KENINGAU – Some 400 wardens of Katedral St Francis Xavier attended a parish-level recollection at St John Biah on 28 July 2018.

The theme of the recollection was “Recognising others through Christ.”

In his homily at the opening Mass, Father Bonaventure Unting touched on the importance of the wardens’ ministry in welcoming and helping the parishioners to be part of the worshipping community.  He also touched on teamwork and hoped the participants would take the time given for personal reflection.

After Mass, Patrick Marius gave a talk on ethics and spiritual life of a warden followed by another talk by Severinus Jaitin on the role and responsibility of a warden.

The next recollection will be hosted by Toboh Baru Zone in 2019.

The Church marks 25 years of ‘Veritatis Splendour’

VATICAN CITY  – On August 6, the Feast of the Transfiguration, the Church marked the 25th anniversary of Pope St John Paul II’s landmark encyclical, Veritatis splendor. St John Paul himself explained the reason for the encyclical: Although the Church has “at all times developed and proposed a moral teaching regarding the many different spheres of human life,” in our times, “it seems necessary to reflect on the whole of the Church’s moral teaching” which “risks being distorted or denied.”

To understand the main themes of Veritatis splendor, Vatican News spoke with moral theologian Dr Matthew Tsakanikas, the head of the Theology Department at Christendom College in the United States. Pope John Paul touches on many themes in the encyclical, he said, but went on to point out three of particular importance.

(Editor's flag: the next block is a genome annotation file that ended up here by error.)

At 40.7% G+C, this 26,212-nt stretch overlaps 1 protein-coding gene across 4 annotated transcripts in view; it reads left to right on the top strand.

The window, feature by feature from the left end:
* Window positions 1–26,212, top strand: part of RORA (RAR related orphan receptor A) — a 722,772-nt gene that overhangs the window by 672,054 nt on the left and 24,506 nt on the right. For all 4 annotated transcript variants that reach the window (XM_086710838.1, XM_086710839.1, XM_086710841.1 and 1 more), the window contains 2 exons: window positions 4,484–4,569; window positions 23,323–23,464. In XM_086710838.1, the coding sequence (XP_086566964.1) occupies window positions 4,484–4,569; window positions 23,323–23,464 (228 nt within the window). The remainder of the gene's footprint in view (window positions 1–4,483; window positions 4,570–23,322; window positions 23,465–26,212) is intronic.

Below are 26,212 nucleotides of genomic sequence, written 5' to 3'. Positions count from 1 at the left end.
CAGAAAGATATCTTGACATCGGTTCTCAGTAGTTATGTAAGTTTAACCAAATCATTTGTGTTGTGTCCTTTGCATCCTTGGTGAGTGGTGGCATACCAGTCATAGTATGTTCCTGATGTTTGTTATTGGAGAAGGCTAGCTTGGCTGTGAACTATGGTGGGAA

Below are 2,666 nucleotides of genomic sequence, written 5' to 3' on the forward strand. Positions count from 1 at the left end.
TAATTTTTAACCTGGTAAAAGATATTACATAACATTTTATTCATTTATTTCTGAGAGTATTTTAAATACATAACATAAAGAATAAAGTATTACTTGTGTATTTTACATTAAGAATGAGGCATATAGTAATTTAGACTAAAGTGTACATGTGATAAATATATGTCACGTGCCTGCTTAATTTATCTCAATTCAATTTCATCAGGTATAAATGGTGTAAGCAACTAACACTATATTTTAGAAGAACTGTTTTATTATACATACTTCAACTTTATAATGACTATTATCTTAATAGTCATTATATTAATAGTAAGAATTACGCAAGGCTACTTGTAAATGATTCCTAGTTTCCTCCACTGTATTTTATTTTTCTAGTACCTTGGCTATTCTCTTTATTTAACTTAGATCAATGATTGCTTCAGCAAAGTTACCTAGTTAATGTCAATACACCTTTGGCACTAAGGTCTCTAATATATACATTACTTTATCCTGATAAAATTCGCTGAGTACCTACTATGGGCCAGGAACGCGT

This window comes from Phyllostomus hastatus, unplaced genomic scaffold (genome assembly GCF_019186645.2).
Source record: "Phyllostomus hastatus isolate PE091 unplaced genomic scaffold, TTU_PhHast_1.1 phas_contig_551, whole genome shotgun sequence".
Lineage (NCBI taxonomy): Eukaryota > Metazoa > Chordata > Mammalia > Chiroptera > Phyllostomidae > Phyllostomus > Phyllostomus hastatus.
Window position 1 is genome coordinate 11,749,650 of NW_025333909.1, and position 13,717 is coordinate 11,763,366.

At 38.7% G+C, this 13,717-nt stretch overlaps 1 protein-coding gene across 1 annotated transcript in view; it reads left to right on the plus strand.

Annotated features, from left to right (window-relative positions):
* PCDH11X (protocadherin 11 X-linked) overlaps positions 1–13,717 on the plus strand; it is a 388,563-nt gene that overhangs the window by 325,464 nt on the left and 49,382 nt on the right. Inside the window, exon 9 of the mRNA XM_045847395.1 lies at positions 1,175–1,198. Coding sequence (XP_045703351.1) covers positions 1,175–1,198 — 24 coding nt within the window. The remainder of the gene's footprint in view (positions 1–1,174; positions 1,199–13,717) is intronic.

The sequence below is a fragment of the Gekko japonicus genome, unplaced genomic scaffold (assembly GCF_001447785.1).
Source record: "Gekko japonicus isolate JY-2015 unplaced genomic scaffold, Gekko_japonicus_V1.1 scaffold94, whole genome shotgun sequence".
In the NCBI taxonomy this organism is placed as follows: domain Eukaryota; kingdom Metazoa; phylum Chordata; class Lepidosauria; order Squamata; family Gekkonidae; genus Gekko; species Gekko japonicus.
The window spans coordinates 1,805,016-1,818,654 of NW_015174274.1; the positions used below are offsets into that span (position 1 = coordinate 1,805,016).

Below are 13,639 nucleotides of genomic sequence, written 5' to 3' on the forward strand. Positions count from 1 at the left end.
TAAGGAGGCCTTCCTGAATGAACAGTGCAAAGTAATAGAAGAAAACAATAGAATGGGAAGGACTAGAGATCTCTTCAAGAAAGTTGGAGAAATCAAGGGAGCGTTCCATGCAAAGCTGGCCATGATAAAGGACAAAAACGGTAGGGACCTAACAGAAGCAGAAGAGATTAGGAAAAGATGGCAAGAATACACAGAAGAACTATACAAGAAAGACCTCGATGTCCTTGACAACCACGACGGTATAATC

The first main point, Dr Tsakanikas said, can be seen at the very beginning of Veritatis splendor: All of us are called to salvation through faith in Jesus Christ. In particular, he said “That means that we are loved by God, that faith in Christ enables us to live a moral life, because we believe in God’s love for us.”

God’s love for us indicates a second main point, that “God only wants our good, God wants our happiness.” That naturally leads to the question, “What is our true happiness?” Quoting Saint Augustine, Dr Tsakanikas says “Happiness is joy in the truth.” True happiness, he explains can be found in healthy relationships, relationships of love and friendship with God and others. “This desire for truth and goodness is what leads us to recognise that the moral life is about loving others, and not using [them].”

The final point emphasised by Dr Tsakanikas (“although there are many more”) is that “there are freely chosen kinds of behaviours that are destructive to human fulfillment in union with God.” This, he said, “is the heart of what the encyclical wanted to bring to us and to recover in the Catholic tradition, that the ends can’t justify the means.” Pope St John Paul teaches that there really are “intrinsically evil” actions that can never lead to true happiness, and which can therefore never be chosen.

Although Veritatis splendor was specifically addressed to bishops, Dr Tsakanikas said the encyclical is definitely for lay people as well. “I would remind people there’s an intrinsic connection between the moral life and worship, and the moral life is what actually allows us to enter into authentic worship.” Entering into a loving and fruitful relationship with God requires us “to enter freely and surrender” our own will to God’s will – which is love.